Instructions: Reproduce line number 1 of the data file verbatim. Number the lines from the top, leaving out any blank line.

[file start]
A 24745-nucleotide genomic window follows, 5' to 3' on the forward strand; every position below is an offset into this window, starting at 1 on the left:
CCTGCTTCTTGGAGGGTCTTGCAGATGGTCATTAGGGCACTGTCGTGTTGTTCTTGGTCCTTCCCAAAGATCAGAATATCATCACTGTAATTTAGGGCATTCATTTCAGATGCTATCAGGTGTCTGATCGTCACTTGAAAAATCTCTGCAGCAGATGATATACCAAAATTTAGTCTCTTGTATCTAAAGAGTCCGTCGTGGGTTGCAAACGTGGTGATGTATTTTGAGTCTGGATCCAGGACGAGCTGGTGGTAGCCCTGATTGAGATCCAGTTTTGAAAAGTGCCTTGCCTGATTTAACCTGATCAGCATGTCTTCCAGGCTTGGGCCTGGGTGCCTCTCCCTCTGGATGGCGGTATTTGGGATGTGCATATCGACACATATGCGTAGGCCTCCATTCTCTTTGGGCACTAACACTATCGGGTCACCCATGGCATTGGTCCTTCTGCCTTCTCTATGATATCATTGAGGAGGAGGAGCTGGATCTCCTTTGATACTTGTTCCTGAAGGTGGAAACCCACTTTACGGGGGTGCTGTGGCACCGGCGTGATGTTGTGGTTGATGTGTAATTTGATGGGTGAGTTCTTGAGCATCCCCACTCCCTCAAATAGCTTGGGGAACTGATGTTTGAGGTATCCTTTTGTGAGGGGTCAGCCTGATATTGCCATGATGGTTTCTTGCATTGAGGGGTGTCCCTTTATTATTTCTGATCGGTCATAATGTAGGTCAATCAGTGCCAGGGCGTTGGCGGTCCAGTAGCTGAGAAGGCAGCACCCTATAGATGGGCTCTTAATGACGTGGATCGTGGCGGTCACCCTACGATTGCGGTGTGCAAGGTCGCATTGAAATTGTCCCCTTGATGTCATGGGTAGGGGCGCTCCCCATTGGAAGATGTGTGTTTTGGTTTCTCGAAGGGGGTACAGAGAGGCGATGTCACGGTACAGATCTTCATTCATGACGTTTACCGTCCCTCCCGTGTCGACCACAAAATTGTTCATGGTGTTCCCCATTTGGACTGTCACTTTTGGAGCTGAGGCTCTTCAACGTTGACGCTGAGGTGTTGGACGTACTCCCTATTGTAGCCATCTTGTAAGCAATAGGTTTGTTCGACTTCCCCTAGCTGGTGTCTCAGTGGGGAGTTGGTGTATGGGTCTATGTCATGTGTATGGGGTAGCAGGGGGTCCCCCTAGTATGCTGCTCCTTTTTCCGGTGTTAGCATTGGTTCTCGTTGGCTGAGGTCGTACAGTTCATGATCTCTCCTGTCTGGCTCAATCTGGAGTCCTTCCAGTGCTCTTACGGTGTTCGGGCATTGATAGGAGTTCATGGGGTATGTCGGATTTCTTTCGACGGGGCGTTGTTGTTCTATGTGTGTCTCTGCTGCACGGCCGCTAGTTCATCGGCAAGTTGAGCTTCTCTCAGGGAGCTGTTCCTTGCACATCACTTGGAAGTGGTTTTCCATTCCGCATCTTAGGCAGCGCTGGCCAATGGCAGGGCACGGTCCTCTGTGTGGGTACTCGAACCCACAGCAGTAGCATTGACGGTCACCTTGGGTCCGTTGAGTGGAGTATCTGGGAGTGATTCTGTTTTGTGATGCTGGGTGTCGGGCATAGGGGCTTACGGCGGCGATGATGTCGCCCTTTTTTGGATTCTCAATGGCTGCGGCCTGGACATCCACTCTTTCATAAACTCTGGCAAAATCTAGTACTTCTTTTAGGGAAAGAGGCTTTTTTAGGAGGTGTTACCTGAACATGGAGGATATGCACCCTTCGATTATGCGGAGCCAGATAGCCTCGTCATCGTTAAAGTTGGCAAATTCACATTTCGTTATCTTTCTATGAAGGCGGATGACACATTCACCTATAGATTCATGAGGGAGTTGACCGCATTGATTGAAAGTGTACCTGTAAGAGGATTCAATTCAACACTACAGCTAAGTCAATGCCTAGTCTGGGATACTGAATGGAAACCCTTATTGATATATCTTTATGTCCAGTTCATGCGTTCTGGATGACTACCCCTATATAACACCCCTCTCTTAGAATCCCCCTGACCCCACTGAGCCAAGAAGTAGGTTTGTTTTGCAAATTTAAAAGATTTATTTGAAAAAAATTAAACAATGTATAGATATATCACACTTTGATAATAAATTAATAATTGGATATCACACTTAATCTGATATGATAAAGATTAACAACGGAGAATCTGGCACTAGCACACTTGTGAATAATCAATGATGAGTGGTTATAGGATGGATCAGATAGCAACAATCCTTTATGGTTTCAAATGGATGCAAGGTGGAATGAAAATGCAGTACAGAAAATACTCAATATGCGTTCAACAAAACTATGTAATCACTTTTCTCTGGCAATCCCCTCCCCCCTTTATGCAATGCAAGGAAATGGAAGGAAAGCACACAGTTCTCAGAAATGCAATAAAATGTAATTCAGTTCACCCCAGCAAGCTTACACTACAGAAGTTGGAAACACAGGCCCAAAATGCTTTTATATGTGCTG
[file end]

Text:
A 24745-nucleotide genomic window follows, 5' to 3' on the forward strand; every position below is an offset into this window, starting at 1 on the left: